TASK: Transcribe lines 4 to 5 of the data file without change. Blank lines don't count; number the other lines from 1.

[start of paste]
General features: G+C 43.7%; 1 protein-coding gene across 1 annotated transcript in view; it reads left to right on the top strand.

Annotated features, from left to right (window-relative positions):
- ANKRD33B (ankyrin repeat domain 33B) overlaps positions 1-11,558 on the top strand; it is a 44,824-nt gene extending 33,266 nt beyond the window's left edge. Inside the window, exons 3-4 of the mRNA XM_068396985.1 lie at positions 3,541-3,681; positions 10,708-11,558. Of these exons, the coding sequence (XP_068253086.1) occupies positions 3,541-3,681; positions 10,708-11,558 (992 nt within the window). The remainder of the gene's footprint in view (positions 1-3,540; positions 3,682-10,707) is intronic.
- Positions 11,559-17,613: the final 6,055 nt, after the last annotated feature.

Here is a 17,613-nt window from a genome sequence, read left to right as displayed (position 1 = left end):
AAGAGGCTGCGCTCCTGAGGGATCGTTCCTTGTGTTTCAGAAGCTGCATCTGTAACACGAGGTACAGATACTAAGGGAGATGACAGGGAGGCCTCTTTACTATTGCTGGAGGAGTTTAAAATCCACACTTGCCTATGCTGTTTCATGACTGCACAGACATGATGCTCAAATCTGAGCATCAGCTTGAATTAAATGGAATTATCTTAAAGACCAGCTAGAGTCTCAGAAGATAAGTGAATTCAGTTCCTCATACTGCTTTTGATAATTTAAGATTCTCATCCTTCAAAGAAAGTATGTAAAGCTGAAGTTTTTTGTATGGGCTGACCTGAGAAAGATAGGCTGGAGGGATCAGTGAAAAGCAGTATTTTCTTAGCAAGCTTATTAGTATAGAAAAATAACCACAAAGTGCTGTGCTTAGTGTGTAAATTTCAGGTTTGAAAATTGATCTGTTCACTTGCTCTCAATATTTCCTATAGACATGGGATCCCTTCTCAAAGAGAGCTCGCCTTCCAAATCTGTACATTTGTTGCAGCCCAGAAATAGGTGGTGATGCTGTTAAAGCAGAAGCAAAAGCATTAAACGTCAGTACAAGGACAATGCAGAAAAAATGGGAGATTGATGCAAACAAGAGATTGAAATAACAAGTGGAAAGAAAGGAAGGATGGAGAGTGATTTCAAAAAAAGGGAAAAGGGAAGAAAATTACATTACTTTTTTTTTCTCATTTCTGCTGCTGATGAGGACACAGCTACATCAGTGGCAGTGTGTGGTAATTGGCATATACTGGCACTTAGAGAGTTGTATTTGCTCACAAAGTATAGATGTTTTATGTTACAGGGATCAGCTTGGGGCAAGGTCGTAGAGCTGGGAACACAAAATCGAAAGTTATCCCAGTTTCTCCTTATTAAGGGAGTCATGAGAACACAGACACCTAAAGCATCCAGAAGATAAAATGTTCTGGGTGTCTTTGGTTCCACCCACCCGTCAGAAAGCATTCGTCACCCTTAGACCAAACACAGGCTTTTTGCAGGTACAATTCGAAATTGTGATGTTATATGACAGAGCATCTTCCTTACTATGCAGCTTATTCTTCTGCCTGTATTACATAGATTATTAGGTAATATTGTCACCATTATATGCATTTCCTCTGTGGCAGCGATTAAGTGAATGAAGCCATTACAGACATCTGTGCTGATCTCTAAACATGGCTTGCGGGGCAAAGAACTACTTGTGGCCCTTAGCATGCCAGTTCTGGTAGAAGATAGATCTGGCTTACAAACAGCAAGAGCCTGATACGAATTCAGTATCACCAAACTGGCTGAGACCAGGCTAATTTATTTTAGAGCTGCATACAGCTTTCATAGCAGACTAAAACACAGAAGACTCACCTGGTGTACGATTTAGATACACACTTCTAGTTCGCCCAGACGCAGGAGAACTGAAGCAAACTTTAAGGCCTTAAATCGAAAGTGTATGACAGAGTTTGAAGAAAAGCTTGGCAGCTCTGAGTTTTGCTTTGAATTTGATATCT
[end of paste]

- Positions 11,559-17,613: the final 6,055 nt, after the last annotated feature.

Here is a 17,613-nt window from a genome sequence, read left to right as displayed (position 1 = left end):